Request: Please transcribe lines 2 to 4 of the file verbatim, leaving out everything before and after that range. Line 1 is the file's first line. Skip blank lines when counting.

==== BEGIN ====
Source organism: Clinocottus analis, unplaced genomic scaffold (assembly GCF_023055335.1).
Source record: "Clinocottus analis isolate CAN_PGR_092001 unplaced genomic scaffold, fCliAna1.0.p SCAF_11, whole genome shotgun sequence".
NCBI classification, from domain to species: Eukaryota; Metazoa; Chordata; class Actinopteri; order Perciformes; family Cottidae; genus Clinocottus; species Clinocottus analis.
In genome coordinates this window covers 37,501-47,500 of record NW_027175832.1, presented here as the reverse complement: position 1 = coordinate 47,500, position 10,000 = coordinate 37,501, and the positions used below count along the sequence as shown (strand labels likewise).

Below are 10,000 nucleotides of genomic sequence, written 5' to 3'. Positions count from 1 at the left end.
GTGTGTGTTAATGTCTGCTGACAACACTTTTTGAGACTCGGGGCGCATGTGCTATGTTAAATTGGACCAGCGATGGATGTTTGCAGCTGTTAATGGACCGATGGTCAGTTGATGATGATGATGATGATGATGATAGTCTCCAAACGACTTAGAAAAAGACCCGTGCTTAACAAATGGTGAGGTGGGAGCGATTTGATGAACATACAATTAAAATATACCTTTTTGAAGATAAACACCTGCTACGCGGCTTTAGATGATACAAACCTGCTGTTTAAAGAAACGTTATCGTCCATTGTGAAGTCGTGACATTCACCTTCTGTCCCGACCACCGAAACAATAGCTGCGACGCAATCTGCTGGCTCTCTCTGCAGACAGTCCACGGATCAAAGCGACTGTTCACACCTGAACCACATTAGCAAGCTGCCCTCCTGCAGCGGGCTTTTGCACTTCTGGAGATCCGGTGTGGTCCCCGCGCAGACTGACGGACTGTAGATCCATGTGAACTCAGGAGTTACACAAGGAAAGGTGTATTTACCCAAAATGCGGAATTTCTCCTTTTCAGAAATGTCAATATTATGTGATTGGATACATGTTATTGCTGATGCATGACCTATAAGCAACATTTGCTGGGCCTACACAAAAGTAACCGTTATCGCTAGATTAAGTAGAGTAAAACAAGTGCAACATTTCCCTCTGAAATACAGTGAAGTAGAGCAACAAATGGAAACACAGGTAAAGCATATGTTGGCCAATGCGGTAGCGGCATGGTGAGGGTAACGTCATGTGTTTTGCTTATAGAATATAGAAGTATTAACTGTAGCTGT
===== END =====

Source record: "Clinocottus analis isolate CAN_PGR_092001 unplaced genomic scaffold, fCliAna1.0.p SCAF_11, whole genome shotgun sequence".
NCBI classification, from domain to species: Eukaryota; Metazoa; Chordata; class Actinopteri; order Perciformes; family Cottidae; genus Clinocottus; species Clinocottus analis.
In genome coordinates this window covers 37,501-47,500 of record NW_027175832.1, presented here as the reverse complement: position 1 = coordinate 47,500, position 10,000 = coordinate 37,501, and the positions used below count along the sequence as shown (strand labels likewise).